Still, last month, Dage Decuir, a comptroller at a construction company, was at Dr. Tattoff continuing treatments to remove a cat from her chest and a pig from her arm, which would otherwise distract from her strapless wedding gown.
Roger Rodriguez, himself a tattoo artist, was having an amateur tattoo removed. The tattoo — his mother’s name, Margarita, in wobbly calligraphy that had been partly covered with a sprawling tattoo of his last name — had been done when he was 12.
“The back is good real estate,” Mr. Rodriguez said. “We are bulldozing everything so I can have a blank canvas again.”
Recently, Dr. Eric F. Bernstein, a dermatologist and laser researcher in Bryn Mawr, Pa., was treating David Donch, of Collingswood, N.J.
Mr. Donch, a substitute teacher, wanted to erase black-and-white scenes of suffering souls and multicolored stained-glass windows that enveloped his lower right leg — a task that could take as many as 30 treatments, Dr. Bernstein said.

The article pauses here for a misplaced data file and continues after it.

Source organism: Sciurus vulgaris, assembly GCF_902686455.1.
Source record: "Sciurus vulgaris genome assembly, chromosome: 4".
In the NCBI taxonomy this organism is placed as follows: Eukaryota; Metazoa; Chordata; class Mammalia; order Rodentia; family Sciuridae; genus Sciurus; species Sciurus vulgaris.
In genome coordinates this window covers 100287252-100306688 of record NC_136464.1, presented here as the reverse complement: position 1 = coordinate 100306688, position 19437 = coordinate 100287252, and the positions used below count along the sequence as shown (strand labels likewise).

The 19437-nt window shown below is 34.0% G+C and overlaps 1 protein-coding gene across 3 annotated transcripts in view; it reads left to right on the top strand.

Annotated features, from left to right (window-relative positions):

Mr. Donch said the treatments felt like rubber bands being snapped against his skin but that it was worth it. “As I am getting older and planning to start a family and get my teaching certificate, I am more aware that appearances are important,” Mr. Donch said.
Ms. Brannigan of “Deal or No Deal” said she was happy to see the name of her former fiancé fading from her wrist. She said she had learned an important lesson: “I’m not going to get a tattoo of another guy’s name until I get married.”
Published: June 17, 2007
The New York Times